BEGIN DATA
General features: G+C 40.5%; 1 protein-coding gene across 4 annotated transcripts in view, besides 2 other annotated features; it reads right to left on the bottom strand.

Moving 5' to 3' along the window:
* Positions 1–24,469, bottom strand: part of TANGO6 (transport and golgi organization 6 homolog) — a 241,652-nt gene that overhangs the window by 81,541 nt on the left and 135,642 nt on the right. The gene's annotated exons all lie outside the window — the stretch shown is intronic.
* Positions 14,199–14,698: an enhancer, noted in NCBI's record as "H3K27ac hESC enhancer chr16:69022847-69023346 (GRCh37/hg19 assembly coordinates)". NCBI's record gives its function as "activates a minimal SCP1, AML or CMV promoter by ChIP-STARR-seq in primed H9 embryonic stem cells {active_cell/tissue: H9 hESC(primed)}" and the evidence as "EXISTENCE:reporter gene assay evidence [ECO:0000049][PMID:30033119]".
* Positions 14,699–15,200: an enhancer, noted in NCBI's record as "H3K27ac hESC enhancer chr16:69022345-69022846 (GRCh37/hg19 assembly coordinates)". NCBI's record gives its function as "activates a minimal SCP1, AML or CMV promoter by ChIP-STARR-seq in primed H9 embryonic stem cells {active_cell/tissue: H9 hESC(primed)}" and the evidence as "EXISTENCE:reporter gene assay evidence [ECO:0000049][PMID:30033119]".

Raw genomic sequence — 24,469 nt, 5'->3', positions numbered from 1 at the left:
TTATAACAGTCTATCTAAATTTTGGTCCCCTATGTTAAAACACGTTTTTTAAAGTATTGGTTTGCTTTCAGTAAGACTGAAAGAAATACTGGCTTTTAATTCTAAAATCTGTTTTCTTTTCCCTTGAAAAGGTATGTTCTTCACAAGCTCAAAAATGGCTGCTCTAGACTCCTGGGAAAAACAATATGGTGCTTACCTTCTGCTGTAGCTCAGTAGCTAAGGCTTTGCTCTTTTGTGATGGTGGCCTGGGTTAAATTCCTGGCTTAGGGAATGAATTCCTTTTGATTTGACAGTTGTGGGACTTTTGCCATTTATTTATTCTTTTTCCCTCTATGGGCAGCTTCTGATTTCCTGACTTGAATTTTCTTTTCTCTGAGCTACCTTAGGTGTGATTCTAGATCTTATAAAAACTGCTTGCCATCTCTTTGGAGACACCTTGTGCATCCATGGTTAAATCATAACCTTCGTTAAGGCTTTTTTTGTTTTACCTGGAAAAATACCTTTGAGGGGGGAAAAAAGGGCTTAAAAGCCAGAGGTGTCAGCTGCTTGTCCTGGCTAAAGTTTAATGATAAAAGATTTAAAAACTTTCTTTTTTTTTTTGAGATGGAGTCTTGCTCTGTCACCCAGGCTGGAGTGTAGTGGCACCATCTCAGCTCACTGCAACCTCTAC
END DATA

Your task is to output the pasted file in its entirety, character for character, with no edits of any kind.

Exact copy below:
General features: G+C 40.5%; 1 protein-coding gene across 4 annotated transcripts in view, besides 2 other annotated features; it reads right to left on the bottom strand.

Moving 5' to 3' along the window:
* Positions 1–24,469, bottom strand: part of TANGO6 (transport and golgi organization 6 homolog) — a 241,652-nt gene that overhangs the window by 81,541 nt on the left and 135,642 nt on the right. The gene's annotated exons all lie outside the window — the stretch shown is intronic.
* Positions 14,199–14,698: an enhancer, noted in NCBI's record as "H3K27ac hESC enhancer chr16:69022847-69023346 (GRCh37/hg19 assembly coordinates)". NCBI's record gives its function as "activates a minimal SCP1, AML or CMV promoter by ChIP-STARR-seq in primed H9 embryonic stem cells {active_cell/tissue: H9 hESC(primed)}" and the evidence as "EXISTENCE:reporter gene assay evidence [ECO:0000049][PMID:30033119]".
* Positions 14,699–15,200: an enhancer, noted in NCBI's record as "H3K27ac hESC enhancer chr16:69022345-69022846 (GRCh37/hg19 assembly coordinates)". NCBI's record gives its function as "activates a minimal SCP1, AML or CMV promoter by ChIP-STARR-seq in primed H9 embryonic stem cells {active_cell/tissue: H9 hESC(primed)}" and the evidence as "EXISTENCE:reporter gene assay evidence [ECO:0000049][PMID:30033119]".

Raw genomic sequence — 24,469 nt, 5'->3', positions numbered from 1 at the left:
TTATAACAGTCTATCTAAATTTTGGTCCCCTATGTTAAAACACGTTTTTTAAAGTATTGGTTTGCTTTCAGTAAGACTGAAAGAAATACTGGCTTTTAATTCTAAAATCTGTTTTCTTTTCCCTTGAAAAGGTATGTTCTTCACAAGCTCAAAAATGGCTGCTCTAGACTCCTGGGAAAAACAATATGGTGCTTACCTTCTGCTGTAGCTCAGTAGCTAAGGCTTTGCTCTTTTGTGATGGTGGCCTGGGTTAAATTCCTGGCTTAGGGAATGAATTCCTTTTGATTTGACAGTTGTGGGACTTTTGCCATTTATTTATTCTTTTTCCCTCTATGGGCAGCTTCTGATTTCCTGACTTGAATTTTCTTTTCTCTGAGCTACCTTAGGTGTGATTCTAGATCTTATAAAAACTGCTTGCCATCTCTTTGGAGACACCTTGTGCATCCATGGTTAAATCATAACCTTCGTTAAGGCTTTTTTTGTTTTACCTGGAAAAATACCTTTGAGGGGGGAAAAAAGGGCTTAAAAGCCAGAGGTGTCAGCTGCTTGTCCTGGCTAAAGTTTAATGATAAAAGATTTAAAAACTTTCTTTTTTTTTTTGAGATGGAGTCTTGCTCTGTCACCCAGGCTGGAGTGTAGTGGCACCATCTCAGCTCACTGCAACCTCTAC